corridors of power


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corridors of power

The places or positions occupied by those with authority, especially in the upper levels of government. I want to be in the corridors of power someday—I'm sick of having to take orders from other people.
See also: corridor, of, power

corridors of power

The offices of powerful leaders. For example, As clerk to a Supreme Court justice, Jim thought he'd get his foot inside the corridors of power . This term was first used by C.P. Snow in his novel Homecomings (1956) for the ministries of Britain's Whitehall, with their top-ranking civil servants. Later it was broadened to any high officials.
See also: corridor, of, power

the corridors of power

the senior levels of government or administration, where covert influence is regarded as being exerted and significant decisions are made.
This expression comes from the title of C. P. Snow 's novel The Corridors of Power ( 1964 ). Although most usual with power , the phrase can be more specifically applied to the most influential levels of the hierarchy within a particular place or organization, especially when they are regarded as operating covertly. The French word coulisse (meaning ‘the wings in a theatre’ and ‘corridor’) has a similar figurative sense of the corridor as a place of negotiation and behind-the-scenes scheming.
See also: corridor, of, power

the corridors of ˈpower

the places where important decisions in government are madeThis expression comes from the title of a book by C.P. Snow, published in 1964.
See also: corridor, of, power

corridors of power

The places or positions from which people in authority wield power.
See also: corridor, of, power

corridors of power

The highest echelons of government bureaucracy. This term was coined in the 1956 novel Homecomings by C. P. Snow, who later used it as the title of another novel, Corridors of Power (1964). By that time Snow realized it had become a cliché, but said, “If a man hasn’t the right to his own cliché, who has?” (quoted by William Safire, New York Times, May 14, 2000). However, it is heard less often today.
See also: corridor, of, power
References in periodicals archive ?
Corridors of Power is informed that top officers at both offices are battling for the billions used in unaccounted-for covert state operations.
Mr Ahmed asked the youth to pledge to bring the real and genuine people to the corridors of power in the coming general elections.
Byline: 20 SUNDAY MERCURY SUNDAY, MAY 1, 2016 Corridors of Power OUR POLITICAL mail jon.walker@trinitymirror.com OPINION EDITOR JONATHAN WALKER ON THE BIG ISSUES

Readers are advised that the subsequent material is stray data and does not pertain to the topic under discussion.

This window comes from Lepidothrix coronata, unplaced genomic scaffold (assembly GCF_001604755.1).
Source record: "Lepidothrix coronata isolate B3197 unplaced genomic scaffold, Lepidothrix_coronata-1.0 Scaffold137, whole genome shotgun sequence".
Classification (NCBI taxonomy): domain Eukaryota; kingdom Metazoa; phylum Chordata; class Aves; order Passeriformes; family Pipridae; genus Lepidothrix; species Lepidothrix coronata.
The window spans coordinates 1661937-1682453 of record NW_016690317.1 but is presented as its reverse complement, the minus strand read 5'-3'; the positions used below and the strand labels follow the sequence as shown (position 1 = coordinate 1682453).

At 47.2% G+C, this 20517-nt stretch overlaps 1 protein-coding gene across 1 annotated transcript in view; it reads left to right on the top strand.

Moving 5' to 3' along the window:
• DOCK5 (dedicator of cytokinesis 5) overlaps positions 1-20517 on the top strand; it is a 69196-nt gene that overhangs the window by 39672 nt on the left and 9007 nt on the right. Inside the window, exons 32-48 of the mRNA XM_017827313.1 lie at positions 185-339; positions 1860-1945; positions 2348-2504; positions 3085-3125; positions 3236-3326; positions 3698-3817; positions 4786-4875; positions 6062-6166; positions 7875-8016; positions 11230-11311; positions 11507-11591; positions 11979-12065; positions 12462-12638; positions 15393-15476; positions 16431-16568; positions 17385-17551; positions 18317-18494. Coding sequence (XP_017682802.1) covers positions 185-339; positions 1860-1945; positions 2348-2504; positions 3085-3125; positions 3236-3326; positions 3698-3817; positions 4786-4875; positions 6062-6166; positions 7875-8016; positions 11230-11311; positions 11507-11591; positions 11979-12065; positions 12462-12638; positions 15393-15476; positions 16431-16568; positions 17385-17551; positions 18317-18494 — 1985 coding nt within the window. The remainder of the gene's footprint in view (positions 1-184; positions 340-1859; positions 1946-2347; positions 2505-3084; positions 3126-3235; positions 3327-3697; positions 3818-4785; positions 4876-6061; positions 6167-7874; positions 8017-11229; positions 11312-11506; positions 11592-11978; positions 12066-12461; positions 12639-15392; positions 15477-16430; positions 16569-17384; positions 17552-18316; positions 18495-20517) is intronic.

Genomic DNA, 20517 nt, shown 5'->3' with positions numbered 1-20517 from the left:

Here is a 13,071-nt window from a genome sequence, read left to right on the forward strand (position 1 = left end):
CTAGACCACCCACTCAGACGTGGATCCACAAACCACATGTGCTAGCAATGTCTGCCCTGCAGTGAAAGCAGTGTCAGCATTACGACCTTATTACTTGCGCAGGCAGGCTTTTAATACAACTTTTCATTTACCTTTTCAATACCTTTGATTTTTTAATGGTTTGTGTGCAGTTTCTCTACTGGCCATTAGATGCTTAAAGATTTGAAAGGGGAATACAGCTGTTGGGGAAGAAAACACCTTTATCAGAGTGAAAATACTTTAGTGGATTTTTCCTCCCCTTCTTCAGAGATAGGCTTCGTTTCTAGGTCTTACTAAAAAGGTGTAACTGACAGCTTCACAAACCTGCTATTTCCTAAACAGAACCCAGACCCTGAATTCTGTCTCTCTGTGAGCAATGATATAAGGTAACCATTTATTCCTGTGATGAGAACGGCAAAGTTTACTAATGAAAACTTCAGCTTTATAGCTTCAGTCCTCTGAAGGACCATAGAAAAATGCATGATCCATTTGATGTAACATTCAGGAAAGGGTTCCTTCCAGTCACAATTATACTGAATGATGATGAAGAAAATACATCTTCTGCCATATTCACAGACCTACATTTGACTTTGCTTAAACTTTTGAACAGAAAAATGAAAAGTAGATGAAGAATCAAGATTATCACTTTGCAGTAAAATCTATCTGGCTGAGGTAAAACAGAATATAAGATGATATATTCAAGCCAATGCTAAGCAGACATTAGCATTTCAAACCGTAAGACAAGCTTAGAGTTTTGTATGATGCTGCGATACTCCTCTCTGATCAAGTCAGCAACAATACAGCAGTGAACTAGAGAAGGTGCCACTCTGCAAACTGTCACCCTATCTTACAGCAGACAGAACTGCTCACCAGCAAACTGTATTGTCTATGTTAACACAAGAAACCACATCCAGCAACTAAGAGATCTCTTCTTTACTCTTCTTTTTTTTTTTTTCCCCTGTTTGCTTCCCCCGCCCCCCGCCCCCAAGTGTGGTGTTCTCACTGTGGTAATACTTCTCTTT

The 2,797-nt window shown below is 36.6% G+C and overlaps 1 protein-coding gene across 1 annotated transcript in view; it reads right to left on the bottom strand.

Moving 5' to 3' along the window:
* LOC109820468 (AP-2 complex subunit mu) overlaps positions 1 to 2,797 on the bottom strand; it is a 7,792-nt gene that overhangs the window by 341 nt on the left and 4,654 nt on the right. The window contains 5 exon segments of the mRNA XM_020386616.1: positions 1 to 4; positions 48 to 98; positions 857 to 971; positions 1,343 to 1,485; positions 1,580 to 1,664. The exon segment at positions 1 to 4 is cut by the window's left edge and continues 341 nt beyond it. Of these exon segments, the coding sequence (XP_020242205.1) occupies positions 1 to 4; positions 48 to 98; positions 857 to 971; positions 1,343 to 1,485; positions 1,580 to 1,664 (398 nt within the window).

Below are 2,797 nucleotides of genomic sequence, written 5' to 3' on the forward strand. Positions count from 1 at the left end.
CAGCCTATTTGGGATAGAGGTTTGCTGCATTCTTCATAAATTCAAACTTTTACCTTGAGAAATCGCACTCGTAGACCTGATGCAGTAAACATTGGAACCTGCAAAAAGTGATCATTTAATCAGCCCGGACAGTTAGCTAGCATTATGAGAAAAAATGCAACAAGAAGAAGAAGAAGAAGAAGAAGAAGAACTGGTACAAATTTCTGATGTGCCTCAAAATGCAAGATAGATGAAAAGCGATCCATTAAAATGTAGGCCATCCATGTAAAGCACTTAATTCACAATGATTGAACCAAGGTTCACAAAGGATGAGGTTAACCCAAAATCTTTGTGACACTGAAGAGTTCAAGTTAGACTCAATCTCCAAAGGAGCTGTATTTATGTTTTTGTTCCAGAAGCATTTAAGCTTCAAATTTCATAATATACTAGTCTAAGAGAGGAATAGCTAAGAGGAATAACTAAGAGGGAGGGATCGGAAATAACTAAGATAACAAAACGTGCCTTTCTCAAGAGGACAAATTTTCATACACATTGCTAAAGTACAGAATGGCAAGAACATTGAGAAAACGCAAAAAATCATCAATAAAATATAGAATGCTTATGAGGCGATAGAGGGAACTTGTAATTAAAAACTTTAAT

Byline: DMLI letters@mirror.co.uk @kevin_maguire Stalking the corridors of power KEVIN MAGUIRE
If anyone in the corridors of power is still asking why we are so concerned about the coalition's campaign of cuts, then perhaps they shouldn't be in the corridors of power.
THE Gazette is now being delivered to the corridors of power.
When people are not happy with Westminster or the cronies from the corridors of power why do we have to have them running os ur city?
ISLAMABAD, December 11, 2011 (Frontier Star): PML-Q President Chaudhry Shujat Hussain Saturday ruled out possibility of martial law in the country saying army has no desire to come to corridors of power. "No one was going anywhere.
AN MP swapped the corridors of power for the classroom on a visit to his former school.
MQM claimed to be having ownership rights of Karachi, he said adding the prevailing situation therein had proved only corridors of power were dear to this party.
Kate Bennett, the commission's national director for Wales, said: "The findings highlight a wider failure to ensure the corridors of power in our institutions reflect the breadth of society and include people from under-represented groups, such as disabled people and ethnic minority people.
HOLYROOD VIEW Get the latest comment from the corridors of power
Confidential understands the pounds 18million deal would have been completed about three weeks ago had someone from the TV station not overheard Keane's name being mooted in the corridors of power and run the piece without checking it out.
Could it be that Dixon, whose rise to power sparked fears of mayhem in the corridors of power, will turn out to be the man who delivers peace in our time?
THANKFULLY the United Kingdom and the United States of America have shared a time-honoured relationship with each other through thick and thin, and in my opinion that priceless piece of history is worthy of a great deal more respect than the recent outburst delivered by Prime Minister Brown, pictured, in the Corridors of Power.